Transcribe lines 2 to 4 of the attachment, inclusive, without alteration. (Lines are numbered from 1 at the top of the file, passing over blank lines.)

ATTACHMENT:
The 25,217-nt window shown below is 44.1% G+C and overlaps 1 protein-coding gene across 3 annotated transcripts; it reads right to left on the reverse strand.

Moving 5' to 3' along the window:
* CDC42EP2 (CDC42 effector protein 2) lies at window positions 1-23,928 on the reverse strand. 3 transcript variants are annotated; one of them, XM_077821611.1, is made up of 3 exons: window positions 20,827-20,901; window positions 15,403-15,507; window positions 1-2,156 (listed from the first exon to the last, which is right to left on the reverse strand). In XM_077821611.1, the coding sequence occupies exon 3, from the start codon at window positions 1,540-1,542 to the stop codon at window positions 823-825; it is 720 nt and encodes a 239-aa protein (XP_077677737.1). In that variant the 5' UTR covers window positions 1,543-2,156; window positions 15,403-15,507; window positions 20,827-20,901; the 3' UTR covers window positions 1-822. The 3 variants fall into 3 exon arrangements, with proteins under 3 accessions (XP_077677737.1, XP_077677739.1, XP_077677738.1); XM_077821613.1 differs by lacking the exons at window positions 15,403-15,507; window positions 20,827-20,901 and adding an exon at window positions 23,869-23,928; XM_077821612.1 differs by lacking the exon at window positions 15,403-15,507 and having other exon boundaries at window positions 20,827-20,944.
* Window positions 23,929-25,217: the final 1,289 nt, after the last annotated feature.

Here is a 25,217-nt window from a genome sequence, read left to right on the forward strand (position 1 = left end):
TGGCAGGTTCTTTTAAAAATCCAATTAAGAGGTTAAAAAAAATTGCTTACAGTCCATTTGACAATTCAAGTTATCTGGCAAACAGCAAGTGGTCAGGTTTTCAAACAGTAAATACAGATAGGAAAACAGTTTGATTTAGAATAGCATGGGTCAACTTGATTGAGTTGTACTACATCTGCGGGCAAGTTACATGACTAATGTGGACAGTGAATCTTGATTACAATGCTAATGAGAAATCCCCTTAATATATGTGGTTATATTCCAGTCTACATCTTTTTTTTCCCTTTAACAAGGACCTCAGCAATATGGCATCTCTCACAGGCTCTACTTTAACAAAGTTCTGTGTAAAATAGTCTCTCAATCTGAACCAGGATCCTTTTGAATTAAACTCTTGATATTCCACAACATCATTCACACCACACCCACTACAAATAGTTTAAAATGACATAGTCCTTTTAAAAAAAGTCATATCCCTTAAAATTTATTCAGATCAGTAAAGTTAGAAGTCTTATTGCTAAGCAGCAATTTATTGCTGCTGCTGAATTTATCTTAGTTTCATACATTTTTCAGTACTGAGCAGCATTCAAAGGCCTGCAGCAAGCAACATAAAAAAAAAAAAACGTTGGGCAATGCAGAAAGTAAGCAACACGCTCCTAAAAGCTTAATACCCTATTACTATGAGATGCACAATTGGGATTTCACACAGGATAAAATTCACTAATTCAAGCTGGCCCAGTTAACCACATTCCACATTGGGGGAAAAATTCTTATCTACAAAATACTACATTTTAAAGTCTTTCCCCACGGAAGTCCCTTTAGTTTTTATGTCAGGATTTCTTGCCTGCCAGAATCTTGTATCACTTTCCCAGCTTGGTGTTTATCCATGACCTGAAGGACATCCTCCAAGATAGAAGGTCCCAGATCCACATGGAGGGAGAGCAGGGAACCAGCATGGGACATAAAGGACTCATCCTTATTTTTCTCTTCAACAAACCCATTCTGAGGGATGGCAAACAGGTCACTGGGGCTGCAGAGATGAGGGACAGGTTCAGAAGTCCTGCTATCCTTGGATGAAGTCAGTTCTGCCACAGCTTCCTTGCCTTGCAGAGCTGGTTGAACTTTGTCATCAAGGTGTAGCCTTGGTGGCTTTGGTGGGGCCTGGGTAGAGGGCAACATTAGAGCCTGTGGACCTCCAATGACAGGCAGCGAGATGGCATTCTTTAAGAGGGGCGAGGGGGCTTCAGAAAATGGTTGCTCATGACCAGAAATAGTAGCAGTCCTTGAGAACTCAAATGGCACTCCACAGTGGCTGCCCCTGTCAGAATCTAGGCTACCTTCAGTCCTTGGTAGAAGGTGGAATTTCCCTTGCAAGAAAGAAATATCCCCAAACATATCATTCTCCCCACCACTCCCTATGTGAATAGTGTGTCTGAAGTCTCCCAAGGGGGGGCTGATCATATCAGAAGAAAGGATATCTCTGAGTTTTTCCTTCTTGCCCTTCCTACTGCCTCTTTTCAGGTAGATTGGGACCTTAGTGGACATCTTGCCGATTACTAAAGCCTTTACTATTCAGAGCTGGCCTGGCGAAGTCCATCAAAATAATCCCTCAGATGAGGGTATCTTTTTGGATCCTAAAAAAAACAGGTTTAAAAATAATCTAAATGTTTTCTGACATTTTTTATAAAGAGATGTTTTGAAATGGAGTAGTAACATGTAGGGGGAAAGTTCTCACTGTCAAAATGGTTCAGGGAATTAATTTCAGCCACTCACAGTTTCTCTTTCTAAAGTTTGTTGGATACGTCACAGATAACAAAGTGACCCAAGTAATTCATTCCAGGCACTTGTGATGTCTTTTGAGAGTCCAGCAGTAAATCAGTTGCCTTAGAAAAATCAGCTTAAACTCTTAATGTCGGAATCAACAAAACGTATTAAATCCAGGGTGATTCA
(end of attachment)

Moving 5' to 3' along the window:
* CDC42EP2 (CDC42 effector protein 2) lies at window positions 1-23,928 on the reverse strand. 3 transcript variants are annotated; one of them, XM_077821611.1, is made up of 3 exons: window positions 20,827-20,901; window positions 15,403-15,507; window positions 1-2,156 (listed from the first exon to the last, which is right to left on the reverse strand). In XM_077821611.1, the coding sequence occupies exon 3, from the start codon at window positions 1,540-1,542 to the stop codon at window positions 823-825; it is 720 nt and encodes a 239-aa protein (XP_077677737.1). In that variant the 5' UTR covers window positions 1,543-2,156; window positions 15,403-15,507; window positions 20,827-20,901; the 3' UTR covers window positions 1-822. The 3 variants fall into 3 exon arrangements, with proteins under 3 accessions (XP_077677737.1, XP_077677739.1, XP_077677738.1); XM_077821613.1 differs by lacking the exons at window positions 15,403-15,507; window positions 20,827-20,901 and adding an exon at window positions 23,869-23,928; XM_077821612.1 differs by lacking the exon at window positions 15,403-15,507 and having other exon boundaries at window positions 20,827-20,944.
* Window positions 23,929-25,217: the final 1,289 nt, after the last annotated feature.